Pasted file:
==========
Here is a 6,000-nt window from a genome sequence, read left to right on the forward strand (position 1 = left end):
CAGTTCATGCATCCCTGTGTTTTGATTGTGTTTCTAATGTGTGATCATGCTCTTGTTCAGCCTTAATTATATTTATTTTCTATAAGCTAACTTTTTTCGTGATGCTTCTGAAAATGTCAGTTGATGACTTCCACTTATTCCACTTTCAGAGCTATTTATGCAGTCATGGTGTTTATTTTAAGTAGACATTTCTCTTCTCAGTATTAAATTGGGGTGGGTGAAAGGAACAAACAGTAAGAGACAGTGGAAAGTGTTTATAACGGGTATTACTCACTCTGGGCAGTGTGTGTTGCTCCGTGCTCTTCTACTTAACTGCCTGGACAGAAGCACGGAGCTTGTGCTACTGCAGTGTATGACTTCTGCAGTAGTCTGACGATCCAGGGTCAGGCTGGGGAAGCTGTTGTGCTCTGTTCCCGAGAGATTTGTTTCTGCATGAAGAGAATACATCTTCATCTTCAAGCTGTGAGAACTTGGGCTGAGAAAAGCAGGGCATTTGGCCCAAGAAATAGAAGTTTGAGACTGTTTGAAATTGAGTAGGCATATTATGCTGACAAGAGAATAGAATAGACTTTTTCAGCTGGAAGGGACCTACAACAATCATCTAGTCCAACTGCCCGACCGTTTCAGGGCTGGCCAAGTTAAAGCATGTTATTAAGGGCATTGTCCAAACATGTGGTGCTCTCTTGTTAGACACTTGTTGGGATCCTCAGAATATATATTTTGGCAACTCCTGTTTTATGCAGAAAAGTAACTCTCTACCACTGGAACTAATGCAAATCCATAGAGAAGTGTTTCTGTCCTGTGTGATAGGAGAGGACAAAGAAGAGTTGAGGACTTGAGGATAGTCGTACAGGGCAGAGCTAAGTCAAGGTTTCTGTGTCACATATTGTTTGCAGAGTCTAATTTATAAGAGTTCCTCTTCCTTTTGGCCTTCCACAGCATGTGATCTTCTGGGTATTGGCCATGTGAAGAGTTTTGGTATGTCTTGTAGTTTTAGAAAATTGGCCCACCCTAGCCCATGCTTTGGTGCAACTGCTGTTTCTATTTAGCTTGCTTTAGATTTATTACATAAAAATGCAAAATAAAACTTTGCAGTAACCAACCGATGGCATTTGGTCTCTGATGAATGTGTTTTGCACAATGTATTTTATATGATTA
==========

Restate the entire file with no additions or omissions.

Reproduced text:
Here is a 6,000-nt window from a genome sequence, read left to right on the forward strand (position 1 = left end):
CAGTTCATGCATCCCTGTGTTTTGATTGTGTTTCTAATGTGTGATCATGCTCTTGTTCAGCCTTAATTATATTTATTTTCTATAAGCTAACTTTTTTCGTGATGCTTCTGAAAATGTCAGTTGATGACTTCCACTTATTCCACTTTCAGAGCTATTTATGCAGTCATGGTGTTTATTTTAAGTAGACATTTCTCTTCTCAGTATTAAATTGGGGTGGGTGAAAGGAACAAACAGTAAGAGACAGTGGAAAGTGTTTATAACGGGTATTACTCACTCTGGGCAGTGTGTGTTGCTCCGTGCTCTTCTACTTAACTGCCTGGACAGAAGCACGGAGCTTGTGCTACTGCAGTGTATGACTTCTGCAGTAGTCTGACGATCCAGGGTCAGGCTGGGGAAGCTGTTGTGCTCTGTTCCCGAGAGATTTGTTTCTGCATGAAGAGAATACATCTTCATCTTCAAGCTGTGAGAACTTGGGCTGAGAAAAGCAGGGCATTTGGCCCAAGAAATAGAAGTTTGAGACTGTTTGAAATTGAGTAGGCATATTATGCTGACAAGAGAATAGAATAGACTTTTTCAGCTGGAAGGGACCTACAACAATCATCTAGTCCAACTGCCCGACCGTTTCAGGGCTGGCCAAGTTAAAGCATGTTATTAAGGGCATTGTCCAAACATGTGGTGCTCTCTTGTTAGACACTTGTTGGGATCCTCAGAATATATATTTTGGCAACTCCTGTTTTATGCAGAAAAGTAACTCTCTACCACTGGAACTAATGCAAATCCATAGAGAAGTGTTTCTGTCCTGTGTGATAGGAGAGGACAAAGAAGAGTTGAGGACTTGAGGATAGTCGTACAGGGCAGAGCTAAGTCAAGGTTTCTGTGTCACATATTGTTTGCAGAGTCTAATTTATAAGAGTTCCTCTTCCTTTTGGCCTTCCACAGCATGTGATCTTCTGGGTATTGGCCATGTGAAGAGTTTTGGTATGTCTTGTAGTTTTAGAAAATTGGCCCACCCTAGCCCATGCTTTGGTGCAACTGCTGTTTCTATTTAGCTTGCTTTAGATTTATTACATAAAAATGCAAAATAAAACTTTGCAGTAACCAACCGATGGCATTTGGTCTCTGATGAATGTGTTTTGCACAATGTATTTTATATGATTA